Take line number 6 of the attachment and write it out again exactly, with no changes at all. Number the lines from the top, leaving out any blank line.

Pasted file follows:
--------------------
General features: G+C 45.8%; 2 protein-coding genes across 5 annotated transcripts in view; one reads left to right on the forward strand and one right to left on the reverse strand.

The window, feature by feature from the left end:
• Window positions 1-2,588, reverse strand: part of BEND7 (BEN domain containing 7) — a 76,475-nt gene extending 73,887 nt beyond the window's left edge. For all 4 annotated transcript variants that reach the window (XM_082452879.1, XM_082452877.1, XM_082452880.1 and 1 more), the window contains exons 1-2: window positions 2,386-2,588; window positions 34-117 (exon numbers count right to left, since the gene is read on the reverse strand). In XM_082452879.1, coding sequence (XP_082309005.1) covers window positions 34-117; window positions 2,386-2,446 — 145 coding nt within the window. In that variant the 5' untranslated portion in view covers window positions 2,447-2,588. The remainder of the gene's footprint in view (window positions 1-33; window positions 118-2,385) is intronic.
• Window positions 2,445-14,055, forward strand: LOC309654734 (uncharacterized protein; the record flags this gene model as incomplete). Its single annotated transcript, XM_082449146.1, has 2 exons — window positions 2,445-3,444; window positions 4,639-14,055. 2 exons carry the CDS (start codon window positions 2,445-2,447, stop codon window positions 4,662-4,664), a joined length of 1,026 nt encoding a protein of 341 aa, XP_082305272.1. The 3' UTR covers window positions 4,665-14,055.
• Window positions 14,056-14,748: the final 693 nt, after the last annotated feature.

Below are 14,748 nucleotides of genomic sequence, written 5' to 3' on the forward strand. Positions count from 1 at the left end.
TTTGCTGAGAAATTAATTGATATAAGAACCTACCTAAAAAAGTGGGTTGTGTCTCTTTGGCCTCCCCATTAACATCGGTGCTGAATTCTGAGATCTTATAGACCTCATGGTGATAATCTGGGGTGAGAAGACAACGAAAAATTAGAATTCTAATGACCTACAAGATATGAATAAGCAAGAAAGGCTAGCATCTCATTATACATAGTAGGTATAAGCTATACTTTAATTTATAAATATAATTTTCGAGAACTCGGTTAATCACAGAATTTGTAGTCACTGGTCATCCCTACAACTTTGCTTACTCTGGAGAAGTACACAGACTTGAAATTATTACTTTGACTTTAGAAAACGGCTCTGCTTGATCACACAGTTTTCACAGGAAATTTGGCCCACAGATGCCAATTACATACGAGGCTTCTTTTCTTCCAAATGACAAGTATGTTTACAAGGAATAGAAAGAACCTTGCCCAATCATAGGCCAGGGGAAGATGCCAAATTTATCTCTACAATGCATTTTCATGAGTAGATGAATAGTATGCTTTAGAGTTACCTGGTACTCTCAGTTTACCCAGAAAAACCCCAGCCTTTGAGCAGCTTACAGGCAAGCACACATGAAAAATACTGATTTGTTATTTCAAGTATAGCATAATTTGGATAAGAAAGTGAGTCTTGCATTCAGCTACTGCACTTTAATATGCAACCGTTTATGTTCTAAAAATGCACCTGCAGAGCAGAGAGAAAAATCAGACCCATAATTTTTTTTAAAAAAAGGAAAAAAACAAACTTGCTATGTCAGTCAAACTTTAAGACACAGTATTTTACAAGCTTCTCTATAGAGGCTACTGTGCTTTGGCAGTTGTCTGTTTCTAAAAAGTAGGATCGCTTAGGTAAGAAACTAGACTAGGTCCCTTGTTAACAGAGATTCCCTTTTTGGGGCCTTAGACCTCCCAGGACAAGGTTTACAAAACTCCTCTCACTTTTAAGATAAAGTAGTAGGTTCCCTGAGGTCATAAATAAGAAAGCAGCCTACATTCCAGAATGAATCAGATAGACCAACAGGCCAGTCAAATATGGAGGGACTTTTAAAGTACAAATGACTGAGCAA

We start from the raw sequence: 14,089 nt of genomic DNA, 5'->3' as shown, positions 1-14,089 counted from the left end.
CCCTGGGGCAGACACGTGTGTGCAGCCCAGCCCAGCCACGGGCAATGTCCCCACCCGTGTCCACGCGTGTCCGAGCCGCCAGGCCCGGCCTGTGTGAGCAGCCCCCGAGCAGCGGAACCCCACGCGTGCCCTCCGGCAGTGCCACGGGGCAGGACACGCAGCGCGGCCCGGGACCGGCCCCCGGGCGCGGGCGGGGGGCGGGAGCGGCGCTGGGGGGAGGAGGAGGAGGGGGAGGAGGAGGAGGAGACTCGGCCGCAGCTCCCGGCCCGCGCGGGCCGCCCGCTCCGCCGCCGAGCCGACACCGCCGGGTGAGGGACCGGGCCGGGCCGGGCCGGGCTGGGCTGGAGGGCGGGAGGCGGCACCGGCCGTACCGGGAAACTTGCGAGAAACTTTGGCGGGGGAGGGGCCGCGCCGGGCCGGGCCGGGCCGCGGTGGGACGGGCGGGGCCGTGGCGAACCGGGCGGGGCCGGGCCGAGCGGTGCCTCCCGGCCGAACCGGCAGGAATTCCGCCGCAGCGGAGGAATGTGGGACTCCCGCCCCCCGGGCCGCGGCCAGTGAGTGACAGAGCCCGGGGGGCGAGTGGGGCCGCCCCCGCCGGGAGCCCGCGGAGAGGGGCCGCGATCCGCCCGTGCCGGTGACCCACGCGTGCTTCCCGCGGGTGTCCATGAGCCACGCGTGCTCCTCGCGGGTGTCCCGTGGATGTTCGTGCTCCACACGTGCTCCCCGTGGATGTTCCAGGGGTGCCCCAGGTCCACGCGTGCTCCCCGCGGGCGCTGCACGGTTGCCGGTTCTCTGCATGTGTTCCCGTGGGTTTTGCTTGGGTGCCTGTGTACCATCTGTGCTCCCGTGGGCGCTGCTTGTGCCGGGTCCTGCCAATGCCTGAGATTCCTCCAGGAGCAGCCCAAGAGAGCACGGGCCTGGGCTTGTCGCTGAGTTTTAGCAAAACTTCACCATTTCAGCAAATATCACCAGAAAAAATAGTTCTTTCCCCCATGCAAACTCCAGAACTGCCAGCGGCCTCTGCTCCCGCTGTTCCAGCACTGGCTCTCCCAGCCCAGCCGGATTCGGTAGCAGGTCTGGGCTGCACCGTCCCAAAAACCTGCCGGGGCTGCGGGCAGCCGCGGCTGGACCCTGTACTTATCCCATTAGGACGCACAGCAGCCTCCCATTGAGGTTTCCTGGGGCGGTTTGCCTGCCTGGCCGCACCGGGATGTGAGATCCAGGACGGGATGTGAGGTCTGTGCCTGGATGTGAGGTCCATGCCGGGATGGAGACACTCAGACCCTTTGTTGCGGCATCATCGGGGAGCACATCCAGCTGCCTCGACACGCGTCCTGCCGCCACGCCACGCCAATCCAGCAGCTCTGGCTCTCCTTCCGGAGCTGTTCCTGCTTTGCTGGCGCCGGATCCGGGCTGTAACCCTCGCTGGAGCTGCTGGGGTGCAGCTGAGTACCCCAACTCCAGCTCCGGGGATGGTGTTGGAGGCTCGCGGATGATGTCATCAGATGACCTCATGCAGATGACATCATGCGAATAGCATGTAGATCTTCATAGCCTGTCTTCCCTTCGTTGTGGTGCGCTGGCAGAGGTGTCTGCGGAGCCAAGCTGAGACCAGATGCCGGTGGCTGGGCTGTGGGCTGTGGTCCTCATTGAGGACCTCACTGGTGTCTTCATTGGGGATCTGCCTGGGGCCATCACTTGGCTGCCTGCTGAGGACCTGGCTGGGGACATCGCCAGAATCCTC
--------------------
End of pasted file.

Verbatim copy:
Below are 14,748 nucleotides of genomic sequence, written 5' to 3' on the forward strand. Positions count from 1 at the left end.